The Rashtrapati Bhavan in New Delhi is the official residence of the Honorable President of India. Also known as the President House or Presidential Residence, this building is among the grandest and largest residences designed for a Head of State around the world. A huge mansion in itself, this imposing building and the sprawling lawns surrounding it make for a prime tourist attraction in New Delhi. So how about visiting the presidential mansion of the world’s largest democracy once you step out of your hotels in Delhi for a sightseeing tour?
In this blog, we bring to you all the details you need to know about the Rashtrapati Bhavan in New Delhi, including its history, architecture, timings, entry fee, visitor information, and other interesting facts.
Rashtrapati Bhavan: Quick Info
|Location||Rajpath, New Delhi|
|Also Known as||President House, Presidential Residence|
|Formerly Known as||Viceroy’s House|
|Timings||9:00 am to 4:00 pm; prior permission and booking required|
|Entry Fee||₹50 per person per circuit (for individuals or a group of fewer than 30 people)|
|₹1200 per person (for a group of 30 people)|
|₹1200 per person + ₹50 per additional visitor (for a group of more than 30 people)|
|No charges for visitors below 8 years of age|
|Circuits and Timings||Circuit 1: Central Lawn and Main Building (Thursday to Sunday)|
|Circuit 2: Rashtrapati Bhavan Museum Complex (RBMC) (Closed on Mondays)|
|Circuit 3: Gardens (Thursday to Sunday; from August to March)|
|All circuits are closed on gazetted holidays|
|Change of Guard Ceremony||Saturdays and Sundays|
|Timings of Change of Guard Ceremony||Saturdays 8:00 am to 8:40 am (15 March to 14 November)|
|10:00 am to 10:40 am (15 November to 14 March)|
|Sundays 5:30 pm to 6:10 pm (15 March to 14 November)|
|4:30 pm to 5:10 pm (15 November to 14 March)|
|Architectural Style||A blend of classical European and Indian architectural styles|
|Architects||Sir Edwin Lutyens and Herbert Baker|
|Construction Period||1911 to 1929|
|Floor Area||2,00,000 sq. ft.|
|First Occupant||Lord Irwin|
|Current Occupant||Ram Nath Kovind, the current President of India|
|Cost of Construction||14 million Indian rupees|
|Nearest Metro Station||Central Secretariat (on the Yellow/Violet Line)|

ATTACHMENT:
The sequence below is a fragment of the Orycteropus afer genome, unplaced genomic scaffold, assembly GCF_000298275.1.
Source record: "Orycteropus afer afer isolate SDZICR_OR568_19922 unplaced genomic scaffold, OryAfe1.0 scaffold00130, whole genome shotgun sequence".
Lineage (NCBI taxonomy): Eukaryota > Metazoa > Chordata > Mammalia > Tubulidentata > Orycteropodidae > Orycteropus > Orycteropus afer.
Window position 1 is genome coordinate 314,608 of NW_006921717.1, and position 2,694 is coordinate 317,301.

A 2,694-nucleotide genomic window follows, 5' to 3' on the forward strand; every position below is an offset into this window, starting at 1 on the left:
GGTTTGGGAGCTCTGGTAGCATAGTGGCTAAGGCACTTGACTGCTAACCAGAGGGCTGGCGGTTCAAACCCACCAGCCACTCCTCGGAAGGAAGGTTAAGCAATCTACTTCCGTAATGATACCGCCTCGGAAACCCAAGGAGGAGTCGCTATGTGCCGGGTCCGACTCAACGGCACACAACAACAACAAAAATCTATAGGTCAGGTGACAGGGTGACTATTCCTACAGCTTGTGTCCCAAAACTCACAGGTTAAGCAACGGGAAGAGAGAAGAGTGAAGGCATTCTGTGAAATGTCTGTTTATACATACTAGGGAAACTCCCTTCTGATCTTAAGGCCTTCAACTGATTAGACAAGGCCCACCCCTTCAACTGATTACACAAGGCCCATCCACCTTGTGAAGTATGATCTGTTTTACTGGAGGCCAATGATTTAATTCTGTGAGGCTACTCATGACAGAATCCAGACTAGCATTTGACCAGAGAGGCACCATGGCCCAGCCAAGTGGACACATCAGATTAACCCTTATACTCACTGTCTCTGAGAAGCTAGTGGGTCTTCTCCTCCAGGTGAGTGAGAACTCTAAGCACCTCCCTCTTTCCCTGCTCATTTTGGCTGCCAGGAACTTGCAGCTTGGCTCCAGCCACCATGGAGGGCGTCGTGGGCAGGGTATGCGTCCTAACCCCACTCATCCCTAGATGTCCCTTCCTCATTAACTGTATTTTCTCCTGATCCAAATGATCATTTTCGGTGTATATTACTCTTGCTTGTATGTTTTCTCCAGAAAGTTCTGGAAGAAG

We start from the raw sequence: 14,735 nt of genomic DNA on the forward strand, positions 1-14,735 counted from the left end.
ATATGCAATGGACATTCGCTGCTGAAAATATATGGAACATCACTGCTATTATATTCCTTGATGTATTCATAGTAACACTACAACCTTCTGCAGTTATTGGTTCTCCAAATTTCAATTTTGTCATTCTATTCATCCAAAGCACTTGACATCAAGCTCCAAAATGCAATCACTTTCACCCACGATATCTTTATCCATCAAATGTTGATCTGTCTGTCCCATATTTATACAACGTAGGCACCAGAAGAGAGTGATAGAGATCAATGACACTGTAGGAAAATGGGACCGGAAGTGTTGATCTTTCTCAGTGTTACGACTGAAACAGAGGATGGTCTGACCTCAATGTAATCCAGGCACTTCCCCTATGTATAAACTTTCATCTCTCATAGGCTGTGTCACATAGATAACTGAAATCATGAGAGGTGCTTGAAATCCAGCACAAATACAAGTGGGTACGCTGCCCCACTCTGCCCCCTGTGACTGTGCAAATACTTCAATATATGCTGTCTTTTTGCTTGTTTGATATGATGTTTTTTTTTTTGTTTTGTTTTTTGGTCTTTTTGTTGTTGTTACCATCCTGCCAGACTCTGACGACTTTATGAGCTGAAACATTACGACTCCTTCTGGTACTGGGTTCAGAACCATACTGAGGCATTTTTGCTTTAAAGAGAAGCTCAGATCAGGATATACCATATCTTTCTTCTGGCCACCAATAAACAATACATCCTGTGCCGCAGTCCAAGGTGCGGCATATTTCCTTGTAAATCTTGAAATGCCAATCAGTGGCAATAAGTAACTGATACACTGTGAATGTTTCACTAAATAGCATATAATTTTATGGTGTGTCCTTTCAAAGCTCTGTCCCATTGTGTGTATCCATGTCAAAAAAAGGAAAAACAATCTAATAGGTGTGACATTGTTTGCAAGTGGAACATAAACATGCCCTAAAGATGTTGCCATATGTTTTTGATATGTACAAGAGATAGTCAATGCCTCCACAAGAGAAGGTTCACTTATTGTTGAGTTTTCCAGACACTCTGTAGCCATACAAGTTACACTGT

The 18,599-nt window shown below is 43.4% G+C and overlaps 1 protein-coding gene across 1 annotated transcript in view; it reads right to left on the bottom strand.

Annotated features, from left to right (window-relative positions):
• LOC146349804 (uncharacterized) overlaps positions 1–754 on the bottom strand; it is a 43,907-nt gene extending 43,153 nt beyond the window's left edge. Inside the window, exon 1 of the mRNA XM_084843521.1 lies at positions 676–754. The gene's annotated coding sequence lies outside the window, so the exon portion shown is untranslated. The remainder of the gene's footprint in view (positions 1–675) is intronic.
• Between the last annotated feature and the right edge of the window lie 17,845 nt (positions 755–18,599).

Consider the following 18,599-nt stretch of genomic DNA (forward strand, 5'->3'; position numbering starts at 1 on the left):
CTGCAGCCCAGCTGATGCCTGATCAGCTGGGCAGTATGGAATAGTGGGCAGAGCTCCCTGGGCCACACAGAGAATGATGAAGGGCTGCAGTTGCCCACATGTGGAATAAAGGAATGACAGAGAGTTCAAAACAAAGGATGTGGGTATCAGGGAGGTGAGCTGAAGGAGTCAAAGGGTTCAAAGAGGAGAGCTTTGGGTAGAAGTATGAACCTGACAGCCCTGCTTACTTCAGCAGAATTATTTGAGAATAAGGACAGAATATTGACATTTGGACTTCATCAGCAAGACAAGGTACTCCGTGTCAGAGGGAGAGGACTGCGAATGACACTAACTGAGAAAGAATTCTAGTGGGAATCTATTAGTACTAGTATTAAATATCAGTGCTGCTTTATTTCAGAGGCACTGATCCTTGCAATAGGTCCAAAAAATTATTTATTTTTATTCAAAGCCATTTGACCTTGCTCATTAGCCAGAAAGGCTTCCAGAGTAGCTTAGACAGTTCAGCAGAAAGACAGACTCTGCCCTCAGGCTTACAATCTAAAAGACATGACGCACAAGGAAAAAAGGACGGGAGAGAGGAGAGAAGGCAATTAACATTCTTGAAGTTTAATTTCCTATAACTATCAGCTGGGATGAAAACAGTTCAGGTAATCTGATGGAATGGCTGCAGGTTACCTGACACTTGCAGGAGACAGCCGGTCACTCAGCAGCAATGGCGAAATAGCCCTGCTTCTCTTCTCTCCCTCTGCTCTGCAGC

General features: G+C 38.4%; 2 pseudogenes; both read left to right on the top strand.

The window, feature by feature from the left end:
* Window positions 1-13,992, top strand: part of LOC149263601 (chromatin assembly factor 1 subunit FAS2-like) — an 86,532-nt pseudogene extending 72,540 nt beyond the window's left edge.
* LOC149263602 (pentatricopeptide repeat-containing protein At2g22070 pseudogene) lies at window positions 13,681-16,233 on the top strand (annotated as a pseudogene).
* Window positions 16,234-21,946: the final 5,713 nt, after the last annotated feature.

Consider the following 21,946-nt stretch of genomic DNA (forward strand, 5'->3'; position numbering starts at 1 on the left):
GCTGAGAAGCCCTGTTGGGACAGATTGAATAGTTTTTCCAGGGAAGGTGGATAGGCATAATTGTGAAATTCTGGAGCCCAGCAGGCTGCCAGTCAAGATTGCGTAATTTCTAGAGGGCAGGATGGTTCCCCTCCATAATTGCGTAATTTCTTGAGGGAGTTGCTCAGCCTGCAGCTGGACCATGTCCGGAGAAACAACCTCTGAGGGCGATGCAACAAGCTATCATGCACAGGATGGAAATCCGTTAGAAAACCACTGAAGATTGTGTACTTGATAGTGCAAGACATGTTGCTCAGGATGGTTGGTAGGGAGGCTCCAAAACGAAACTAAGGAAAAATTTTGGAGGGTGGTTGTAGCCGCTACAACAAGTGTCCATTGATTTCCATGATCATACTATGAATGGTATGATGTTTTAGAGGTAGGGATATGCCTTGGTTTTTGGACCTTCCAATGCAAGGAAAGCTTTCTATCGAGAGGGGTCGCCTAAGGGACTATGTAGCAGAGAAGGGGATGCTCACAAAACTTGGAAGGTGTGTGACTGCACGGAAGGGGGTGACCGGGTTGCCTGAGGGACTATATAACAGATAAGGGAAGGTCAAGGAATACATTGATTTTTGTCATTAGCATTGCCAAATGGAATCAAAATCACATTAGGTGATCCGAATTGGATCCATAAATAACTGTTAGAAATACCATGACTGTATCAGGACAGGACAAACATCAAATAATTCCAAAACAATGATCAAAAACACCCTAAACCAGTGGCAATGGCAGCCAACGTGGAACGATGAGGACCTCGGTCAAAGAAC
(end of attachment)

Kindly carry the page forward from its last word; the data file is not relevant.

|Online Booking (Rashtrapati Bhavan)||http://rashtrapatisachivalaya.gov.in/rbtour/|
|Online Booking (Change of Guard)||https://rb.nic.in/rbvisit/visit_plan.aspx|
Rashtrapati Bhavan: History
Following the decision to relocate the capital of British India from Calcutta to Delhi in 1911, there was a need for the construction of a new residence for the Viceroy of India. Sir Edwin Landseer Lutyens, a British architect, was given the responsibility to plan the new capital of Delhi and design the Viceroy’s residence.
Around 4,000 acres of land was acquired on the Raisina Hill. The construction of the grand residence began in 1911 under the supervision of Lutyens and Herbert Baker, his partner in the project. It was supposed to be completed within 4 years but due to the First World War, the construction was delayed.
After more than 17 years, the mansion was finally completed in 1929 at an estimated cost of 14 million Indian rupees. Over 23,000 laborers were engaged in its construction and the last stone was laid by Lord Irwin – the then Viceroy and Governor General of India. Incidentally, he became the first occupant of this newly built residence on 6th April 1929.
Built as the residence of the Viceroy of India and a symbol of imperial domination, the place was initially called the Viceroy’s House. The building was renamed the Government House in 1947 when India gained independence. Chakravarti Rajagopalachari became the first Indian to occupy it after he became the first Governor General of Post-Independence India.
When Rajendra Prasad occupied this mansion as the first President of India on 26th January 1950, it was again renamed as the Rashtrapati Bhavan or the President’s House. In August 2012, the complex was opened for public visits, courtesy of the initiative taken by Pranab Mukherjee, the then President of India.
Rashtrapati Bhavan: Architecture
The Rashtrapati Bhavan is a colossal four-storied structure standing in a sprawling campus of approximately 321 acres. The main building has 340 rooms that include the President’s official residence, a library, a ballroom, guestrooms, reception halls, and offices.
Built in the classic European style of architecture, the residence also has influences of Indian architectural styles. You can find several classical Indian motifs adorning the structure, such as regal elephants, jalis designed out of red sandstone displaying Rajasthani sketches, and round stone basins. The use of Indian temple bells in the pillars is another defining feature of the building’s architecture.